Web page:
Whatsoever You Do (to the least of my people)

This social justice themed hymn was written by American Roman Catholic priest, teacher, playwright, folk-composer and author Willard F Jabusch (1930-2018).

It was composed in 1965 for a youth Mass in Chicago, Illinois (USA) where Jabusch was working.    It is based on Matthew 25:35-36, 40 (Christ's story about sheep and goats at the last judgement, and Jesus teaching that the only grounds for judgement is whether love has been shown to least of God's people.   The latter verses extend these ideas to the social issues of the day.

First published - with 11 verses - in the Hymnal for Young Christians (1966) Volume 1, it was been included in many other hymnals and was re-published in 1982. Today the rights are administered by by OCP Publications.

The original text was "“Whatsoever you do to the least of my brothers", but more recent publications show it as “Whatsoever you do to the least of my people" (ref).

With irregular meter, the tune is also called WHATSOEVER YOU DO. The original setting was in the key of  D, with time signature 3/4.  The first few notes in this key are DF A A B A.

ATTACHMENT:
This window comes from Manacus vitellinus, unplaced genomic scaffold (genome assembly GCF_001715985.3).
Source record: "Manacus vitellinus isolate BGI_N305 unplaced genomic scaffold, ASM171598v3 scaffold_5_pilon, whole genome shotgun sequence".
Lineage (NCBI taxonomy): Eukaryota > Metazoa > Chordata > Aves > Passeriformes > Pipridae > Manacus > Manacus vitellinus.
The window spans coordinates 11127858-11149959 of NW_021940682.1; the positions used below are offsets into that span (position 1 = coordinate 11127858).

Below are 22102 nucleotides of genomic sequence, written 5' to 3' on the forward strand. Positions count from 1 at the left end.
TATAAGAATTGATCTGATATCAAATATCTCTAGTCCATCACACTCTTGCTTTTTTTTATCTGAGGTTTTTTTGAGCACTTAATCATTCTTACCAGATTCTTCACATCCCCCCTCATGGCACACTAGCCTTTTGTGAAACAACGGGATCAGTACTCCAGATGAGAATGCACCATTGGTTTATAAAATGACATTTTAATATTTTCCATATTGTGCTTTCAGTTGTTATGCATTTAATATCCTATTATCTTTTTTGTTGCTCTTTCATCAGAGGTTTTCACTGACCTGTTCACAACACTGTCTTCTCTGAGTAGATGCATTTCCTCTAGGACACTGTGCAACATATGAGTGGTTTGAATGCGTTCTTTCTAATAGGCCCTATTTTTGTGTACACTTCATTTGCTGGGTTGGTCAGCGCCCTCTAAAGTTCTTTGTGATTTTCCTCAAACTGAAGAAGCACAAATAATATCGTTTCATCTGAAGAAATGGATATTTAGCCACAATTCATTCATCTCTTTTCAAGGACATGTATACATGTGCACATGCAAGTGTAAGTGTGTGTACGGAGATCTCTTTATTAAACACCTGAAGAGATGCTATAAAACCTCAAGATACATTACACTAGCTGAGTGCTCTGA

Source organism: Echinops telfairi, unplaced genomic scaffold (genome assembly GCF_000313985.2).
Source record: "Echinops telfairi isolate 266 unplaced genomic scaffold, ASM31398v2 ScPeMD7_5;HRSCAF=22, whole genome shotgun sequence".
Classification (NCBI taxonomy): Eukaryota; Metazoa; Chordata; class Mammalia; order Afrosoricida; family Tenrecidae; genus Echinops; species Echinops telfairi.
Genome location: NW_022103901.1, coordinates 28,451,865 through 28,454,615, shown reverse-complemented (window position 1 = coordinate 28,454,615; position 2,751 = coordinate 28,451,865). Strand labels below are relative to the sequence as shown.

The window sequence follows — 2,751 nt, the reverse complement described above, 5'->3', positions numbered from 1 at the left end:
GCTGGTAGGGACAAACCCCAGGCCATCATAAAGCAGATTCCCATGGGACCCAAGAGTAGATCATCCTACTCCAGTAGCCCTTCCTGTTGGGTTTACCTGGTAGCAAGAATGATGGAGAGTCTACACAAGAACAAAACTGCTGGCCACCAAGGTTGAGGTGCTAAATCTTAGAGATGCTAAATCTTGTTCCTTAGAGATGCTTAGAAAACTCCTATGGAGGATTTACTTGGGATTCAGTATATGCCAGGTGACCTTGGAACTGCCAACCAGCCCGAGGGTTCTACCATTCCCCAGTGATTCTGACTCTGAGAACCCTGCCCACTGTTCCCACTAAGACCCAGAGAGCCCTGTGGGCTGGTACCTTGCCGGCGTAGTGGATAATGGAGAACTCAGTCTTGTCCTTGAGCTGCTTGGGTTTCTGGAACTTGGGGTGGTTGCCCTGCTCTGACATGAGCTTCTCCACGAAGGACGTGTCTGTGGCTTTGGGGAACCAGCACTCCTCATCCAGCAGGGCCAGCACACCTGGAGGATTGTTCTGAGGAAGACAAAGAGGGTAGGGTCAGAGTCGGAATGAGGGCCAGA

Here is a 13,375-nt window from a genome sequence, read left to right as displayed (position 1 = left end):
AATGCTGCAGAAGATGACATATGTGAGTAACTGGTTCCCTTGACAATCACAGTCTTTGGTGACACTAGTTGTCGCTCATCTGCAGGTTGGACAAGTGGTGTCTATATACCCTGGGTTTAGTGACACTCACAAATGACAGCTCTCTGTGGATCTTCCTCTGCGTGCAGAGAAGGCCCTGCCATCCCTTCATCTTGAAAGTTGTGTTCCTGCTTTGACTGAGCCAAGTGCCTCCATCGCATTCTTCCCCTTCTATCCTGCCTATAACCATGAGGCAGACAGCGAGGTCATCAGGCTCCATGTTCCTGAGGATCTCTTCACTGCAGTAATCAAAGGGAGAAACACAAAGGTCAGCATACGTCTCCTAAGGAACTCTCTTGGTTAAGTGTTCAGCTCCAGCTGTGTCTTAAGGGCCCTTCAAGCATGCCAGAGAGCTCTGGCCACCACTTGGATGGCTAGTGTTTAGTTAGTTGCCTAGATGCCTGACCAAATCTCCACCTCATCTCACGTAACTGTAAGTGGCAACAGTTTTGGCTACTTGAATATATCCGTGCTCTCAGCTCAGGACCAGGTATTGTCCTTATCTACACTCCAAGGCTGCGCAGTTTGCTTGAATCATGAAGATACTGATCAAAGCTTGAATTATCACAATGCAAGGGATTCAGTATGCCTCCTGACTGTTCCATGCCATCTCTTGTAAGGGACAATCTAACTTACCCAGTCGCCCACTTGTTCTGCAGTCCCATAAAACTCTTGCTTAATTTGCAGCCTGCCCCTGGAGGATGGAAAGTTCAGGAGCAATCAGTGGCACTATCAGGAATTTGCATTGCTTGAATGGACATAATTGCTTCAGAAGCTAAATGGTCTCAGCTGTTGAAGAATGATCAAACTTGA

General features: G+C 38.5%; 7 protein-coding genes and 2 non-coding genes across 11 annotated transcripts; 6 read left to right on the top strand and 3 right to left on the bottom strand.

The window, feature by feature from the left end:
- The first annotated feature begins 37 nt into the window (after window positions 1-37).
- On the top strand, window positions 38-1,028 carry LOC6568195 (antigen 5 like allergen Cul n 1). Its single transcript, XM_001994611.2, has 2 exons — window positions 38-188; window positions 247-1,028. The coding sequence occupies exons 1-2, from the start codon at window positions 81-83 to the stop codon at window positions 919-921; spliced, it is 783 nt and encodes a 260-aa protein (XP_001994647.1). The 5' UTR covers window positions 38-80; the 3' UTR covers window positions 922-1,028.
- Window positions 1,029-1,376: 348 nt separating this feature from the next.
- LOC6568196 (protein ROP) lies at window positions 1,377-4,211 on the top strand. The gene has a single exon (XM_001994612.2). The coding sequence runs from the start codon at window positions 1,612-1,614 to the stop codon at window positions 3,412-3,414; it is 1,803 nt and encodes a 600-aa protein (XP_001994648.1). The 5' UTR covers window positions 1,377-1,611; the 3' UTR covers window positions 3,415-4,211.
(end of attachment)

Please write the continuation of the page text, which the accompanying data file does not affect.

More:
It is one of the two hymns quoted in Malcolm Muggeridge's 1971 book about Mother Theresa, Something beautiful for God.



Medium sized church-choir, during a hymn-a-thon, with keyboard, guitar and violin backing.

Children's choir with a soloist, professional recording:

Solo singer with guitar:

Small group with piano:

Instrumental - electronic keyboard:


The full text is still copyright, so cannot be reproduced here. There is a three-line chorus which is sung at the start of the song and then repeated between each verse, and the last verse of each chorus is the "Now enter into the home of my Father".    A rough outline of the verses is:
When I was hungry, you gave me to eat ... 
         Chorus:Whatsoever you do to the least of my brothers (people) ...

When I was homeless, you opened your door ... 
When I was weary, you helped me find rest ... 
When I was little, you taught me to read ... 
When in a prison, you came to my cell ... 
Hurt in a battle you bound up my wounds ... 
When I was Negro or Chinese or White ... 
When I was aged you bothered to smile ... 
When I was laughed at you stood by my side ...
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